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Have bond investors gone completely crazy?

Government bond yields have fallen to crazy levels. In some cases they are practically zero. Yet investors keep buying them. Bengt Saelensminde investigates why.

In this country, bond investors are held in high esteem. Many people recognise them as the shrewdest guys in the markets. They are supposed to spot the big crises before they happen. And they have a reputation for calling out irresponsible governments and crazed stock investors.

But right now, government bonds are being bid up to truly crazy levels. And as prices go up, yields come down - they are practically zero in the cases of Germany, Switzerland andthe US, as well as our very own gilts. That means that once you account for inflation, bondholders are all but guaranteed a loss.

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Why do people keep buying these bonds?

Let's take a look. Because this isn't quite as crazy as it first appears.

Investment theory has gone into reverse

Not so long ago, bonds paid investors a reasonable rate of interest. In fact, they had to pay more than equity dividends for one very good reason: bonds don't offer inflation protection.

The old rule of thumb used to be that inflation would whack the value of your bond's capital in half every ten years. So you'd need an inflation-busting coupon to make up for it. And in the good old days, when equities were yielding, say, 3% or 5%, you could expect maybe 5% or 7% from bonds.

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But today, with bonds so high, the yield gap (how much bonds should pay, above equity dividends) has gone into reverse. Today you can easily get 5% on an equity, yet sovereign bonds are paying out a couple of miserable percentage points. And yet, arguably, with an equity you are getting inflation protection too.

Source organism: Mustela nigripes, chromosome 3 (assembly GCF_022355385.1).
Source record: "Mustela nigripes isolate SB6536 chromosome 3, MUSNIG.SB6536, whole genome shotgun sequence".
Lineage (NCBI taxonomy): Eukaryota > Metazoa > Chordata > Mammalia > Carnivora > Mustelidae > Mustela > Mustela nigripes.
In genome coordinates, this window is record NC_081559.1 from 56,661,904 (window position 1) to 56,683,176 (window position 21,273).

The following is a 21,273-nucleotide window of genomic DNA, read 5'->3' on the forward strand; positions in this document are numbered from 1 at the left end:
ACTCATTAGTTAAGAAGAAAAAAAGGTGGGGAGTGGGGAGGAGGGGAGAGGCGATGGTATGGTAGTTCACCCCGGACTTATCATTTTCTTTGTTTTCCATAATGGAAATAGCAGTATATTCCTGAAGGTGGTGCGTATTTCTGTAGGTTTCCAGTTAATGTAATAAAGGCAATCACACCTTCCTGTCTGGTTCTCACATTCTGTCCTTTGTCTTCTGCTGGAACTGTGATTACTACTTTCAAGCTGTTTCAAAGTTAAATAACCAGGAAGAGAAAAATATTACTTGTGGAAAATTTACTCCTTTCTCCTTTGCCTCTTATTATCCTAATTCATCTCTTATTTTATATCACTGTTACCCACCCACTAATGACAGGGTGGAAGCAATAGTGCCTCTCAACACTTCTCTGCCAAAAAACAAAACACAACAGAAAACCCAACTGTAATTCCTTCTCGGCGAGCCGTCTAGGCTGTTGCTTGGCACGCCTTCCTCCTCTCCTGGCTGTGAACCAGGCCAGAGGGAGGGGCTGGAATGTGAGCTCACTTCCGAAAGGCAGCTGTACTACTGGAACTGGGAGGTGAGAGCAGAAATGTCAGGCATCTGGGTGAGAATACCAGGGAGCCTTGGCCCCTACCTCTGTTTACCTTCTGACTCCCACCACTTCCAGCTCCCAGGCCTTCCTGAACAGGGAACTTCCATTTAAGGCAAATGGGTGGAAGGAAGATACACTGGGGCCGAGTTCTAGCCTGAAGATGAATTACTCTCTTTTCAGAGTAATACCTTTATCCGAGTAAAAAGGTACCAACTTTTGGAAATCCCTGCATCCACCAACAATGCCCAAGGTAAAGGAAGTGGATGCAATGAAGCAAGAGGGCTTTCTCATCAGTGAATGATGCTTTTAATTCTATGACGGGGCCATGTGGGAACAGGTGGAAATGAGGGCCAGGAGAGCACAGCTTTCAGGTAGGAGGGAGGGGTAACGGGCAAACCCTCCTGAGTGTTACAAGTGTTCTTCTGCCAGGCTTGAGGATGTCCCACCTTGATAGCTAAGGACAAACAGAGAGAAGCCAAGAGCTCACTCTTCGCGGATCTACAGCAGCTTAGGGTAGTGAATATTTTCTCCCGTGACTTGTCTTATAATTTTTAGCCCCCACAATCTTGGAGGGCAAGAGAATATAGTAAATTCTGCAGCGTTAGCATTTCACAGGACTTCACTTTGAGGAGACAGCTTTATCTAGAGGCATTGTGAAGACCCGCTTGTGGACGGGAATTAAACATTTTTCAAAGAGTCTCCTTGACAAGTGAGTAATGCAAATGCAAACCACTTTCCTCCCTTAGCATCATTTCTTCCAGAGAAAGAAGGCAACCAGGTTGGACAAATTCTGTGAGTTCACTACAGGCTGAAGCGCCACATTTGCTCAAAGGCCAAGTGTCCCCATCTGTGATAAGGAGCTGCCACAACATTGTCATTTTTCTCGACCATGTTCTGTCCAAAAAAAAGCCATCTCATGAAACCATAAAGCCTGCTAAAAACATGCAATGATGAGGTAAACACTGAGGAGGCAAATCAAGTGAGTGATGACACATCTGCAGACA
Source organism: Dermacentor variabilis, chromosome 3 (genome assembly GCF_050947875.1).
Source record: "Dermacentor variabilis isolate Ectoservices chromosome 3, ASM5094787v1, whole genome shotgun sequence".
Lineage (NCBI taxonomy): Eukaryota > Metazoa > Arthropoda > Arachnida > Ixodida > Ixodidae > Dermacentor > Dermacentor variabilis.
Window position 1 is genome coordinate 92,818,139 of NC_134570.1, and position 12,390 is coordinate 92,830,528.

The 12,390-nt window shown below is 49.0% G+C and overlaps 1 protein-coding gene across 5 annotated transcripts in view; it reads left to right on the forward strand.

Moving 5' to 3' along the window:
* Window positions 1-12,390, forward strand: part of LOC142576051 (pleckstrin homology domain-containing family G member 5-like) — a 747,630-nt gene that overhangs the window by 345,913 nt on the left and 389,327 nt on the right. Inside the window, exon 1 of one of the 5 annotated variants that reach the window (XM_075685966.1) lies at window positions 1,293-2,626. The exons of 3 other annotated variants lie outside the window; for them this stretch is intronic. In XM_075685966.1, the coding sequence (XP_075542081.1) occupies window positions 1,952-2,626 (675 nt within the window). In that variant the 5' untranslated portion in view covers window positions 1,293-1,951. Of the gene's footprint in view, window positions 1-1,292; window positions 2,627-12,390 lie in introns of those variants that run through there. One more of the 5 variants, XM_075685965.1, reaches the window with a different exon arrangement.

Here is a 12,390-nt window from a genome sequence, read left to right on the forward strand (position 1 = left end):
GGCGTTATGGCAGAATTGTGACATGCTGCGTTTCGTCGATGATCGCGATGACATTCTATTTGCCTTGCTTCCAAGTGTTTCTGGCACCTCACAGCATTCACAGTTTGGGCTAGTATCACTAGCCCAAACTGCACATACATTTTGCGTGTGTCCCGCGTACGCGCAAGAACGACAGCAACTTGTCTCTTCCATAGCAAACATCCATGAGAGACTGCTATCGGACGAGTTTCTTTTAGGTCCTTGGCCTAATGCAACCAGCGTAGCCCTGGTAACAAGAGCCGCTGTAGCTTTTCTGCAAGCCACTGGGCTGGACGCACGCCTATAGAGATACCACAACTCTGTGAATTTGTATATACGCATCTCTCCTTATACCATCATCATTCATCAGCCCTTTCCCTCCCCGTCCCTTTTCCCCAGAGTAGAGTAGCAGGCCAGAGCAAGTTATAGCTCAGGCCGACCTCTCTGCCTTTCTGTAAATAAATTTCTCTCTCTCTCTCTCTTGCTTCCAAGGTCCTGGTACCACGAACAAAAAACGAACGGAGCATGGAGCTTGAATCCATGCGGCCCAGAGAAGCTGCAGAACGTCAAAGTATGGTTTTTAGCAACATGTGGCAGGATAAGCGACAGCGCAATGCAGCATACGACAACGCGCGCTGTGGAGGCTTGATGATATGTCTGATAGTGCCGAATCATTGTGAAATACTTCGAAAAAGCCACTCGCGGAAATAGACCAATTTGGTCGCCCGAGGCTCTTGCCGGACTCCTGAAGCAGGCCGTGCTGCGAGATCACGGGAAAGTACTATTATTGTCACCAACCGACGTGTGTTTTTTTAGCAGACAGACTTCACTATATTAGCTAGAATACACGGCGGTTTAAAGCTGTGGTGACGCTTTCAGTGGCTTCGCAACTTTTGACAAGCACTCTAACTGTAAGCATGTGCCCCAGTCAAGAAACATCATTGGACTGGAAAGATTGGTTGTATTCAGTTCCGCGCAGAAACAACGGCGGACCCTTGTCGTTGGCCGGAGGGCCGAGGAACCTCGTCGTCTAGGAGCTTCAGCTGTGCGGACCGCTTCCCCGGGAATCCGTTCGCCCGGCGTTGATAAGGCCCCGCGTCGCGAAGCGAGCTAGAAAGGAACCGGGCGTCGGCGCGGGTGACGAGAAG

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And on top of a decent yield, most big firms are sitting on potloads of cash - dividends are growing handsomely. Surely equities offer much better value than bonds?

Well, there are two schools of thought on this one. One that says equities are dangerous - it's right and proper they should offer a decent reward for anyone mad enough to buy them.

And then there's the other school of thought. Let's get to that.

Can you handle a 30% or 50% loss?

The first and most obvious reason the so-called clever boys will gladly take a loss on government bonds is because the alternative may be far worse.

Many of the big boys see dangers in the financial system - it's not just us! And if things do turn nasty, it's arguably better to take a 2% hit on a government bond than face a 30% or 50% hit on equities.

And if the worst comes to the worst, we could see a horrible deflationary debt spiral. Basically, as people repay all their old debts, it sucks cash out of the economy - prices go down. And deflation is fantastic for bonds because holders could actually make a profit!

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Though it seems unlikely - after all, the central banks are doing everything they can to avoid the debt deflation scenario - we must keep an open mind. Sure, losses on equities and debt deflation may be pushing up bonds. But I reckon it's the second school of thought that really counts.

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Don't fight the Fed